Important Notice: Opine Online provides an
informal way for the research community to express its views on current topics.
The results are not a scientific poll and do not necessarily reflect the percentages
of all Alzheimer researchers who agree with these positions.
Poll Question: Marijuana for AD treatment: Junkie science or worth sniffing out?
Will encourage pot-smoking. Just say No.
Intriguing science. Needs more $$s.
Not in the U.S. Regulations, politics and prejudice are too hard to overcome.
Risks outweigh benefits. No.
A synthetic cannabinoid receptor agonist is the way to go
If hash brownies can make grandma lucid, no one will invest in research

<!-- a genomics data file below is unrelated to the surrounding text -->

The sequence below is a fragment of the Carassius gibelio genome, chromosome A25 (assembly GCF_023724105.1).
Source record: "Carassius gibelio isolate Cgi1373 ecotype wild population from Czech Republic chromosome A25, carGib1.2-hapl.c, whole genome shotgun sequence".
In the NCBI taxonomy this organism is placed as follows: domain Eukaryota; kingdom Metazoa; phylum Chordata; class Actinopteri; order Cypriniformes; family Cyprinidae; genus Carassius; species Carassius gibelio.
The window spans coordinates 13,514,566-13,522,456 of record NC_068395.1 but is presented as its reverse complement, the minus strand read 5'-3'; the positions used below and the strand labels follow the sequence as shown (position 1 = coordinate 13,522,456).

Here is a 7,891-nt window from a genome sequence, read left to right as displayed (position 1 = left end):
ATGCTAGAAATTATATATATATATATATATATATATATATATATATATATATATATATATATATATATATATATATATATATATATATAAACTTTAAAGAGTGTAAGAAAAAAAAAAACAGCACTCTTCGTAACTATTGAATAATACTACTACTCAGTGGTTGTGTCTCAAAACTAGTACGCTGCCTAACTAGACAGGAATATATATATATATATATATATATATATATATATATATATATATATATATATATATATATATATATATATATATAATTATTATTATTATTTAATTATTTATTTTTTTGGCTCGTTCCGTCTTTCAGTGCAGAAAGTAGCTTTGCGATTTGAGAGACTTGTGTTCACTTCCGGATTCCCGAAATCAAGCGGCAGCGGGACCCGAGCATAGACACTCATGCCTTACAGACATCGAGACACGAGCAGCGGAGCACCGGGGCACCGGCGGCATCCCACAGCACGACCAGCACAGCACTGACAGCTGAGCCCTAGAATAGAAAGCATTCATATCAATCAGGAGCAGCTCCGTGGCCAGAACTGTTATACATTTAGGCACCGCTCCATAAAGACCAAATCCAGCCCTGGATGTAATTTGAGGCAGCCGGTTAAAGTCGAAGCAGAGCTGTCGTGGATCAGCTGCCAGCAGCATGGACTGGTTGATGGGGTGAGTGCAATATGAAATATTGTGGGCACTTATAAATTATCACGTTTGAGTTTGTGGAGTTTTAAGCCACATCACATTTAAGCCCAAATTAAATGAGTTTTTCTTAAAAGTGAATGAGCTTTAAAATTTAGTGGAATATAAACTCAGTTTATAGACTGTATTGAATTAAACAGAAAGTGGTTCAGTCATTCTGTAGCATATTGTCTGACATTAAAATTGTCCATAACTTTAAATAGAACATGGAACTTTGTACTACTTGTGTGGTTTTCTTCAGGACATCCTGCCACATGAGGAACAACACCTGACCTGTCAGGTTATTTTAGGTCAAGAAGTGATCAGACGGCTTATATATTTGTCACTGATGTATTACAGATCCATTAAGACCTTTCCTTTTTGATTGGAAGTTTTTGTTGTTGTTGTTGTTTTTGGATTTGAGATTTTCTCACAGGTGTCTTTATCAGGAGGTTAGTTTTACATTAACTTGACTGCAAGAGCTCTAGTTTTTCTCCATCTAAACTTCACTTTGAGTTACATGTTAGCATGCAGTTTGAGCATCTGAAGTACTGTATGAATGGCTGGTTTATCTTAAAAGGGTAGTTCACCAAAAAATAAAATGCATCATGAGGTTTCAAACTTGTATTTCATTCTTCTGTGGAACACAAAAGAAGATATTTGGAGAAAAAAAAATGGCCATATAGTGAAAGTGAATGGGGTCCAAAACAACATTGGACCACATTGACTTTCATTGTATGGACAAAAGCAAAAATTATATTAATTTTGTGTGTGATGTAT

Cannabinoid receptor agonists are effective at preventing amyloid-β toxicity (Milton 2002; Milton 2005). But at higher doses, they can have toxic effects themselves, and as a treatment, an effective dosing regimen is essential.
A specific agonist without toxic or detrimental behavioral actions would be the ideal candidate; more investment may help develop such a compound.
The future for cannabinoid therapy still needs investment to realize its true potential.
References: Milton NG. Phosphorylated amyloid-beta: the toxic intermediate in alzheimer's disease neurodegeneration. Subcell Biochem. 2005;38:381-402. Review. Abstract
Milton NG. Anandamide and noladin ether prevent neurotoxicity of the human amyloid-beta peptide. Neurosci Lett. 2002 Oct 31;332(2):127-30. Abstract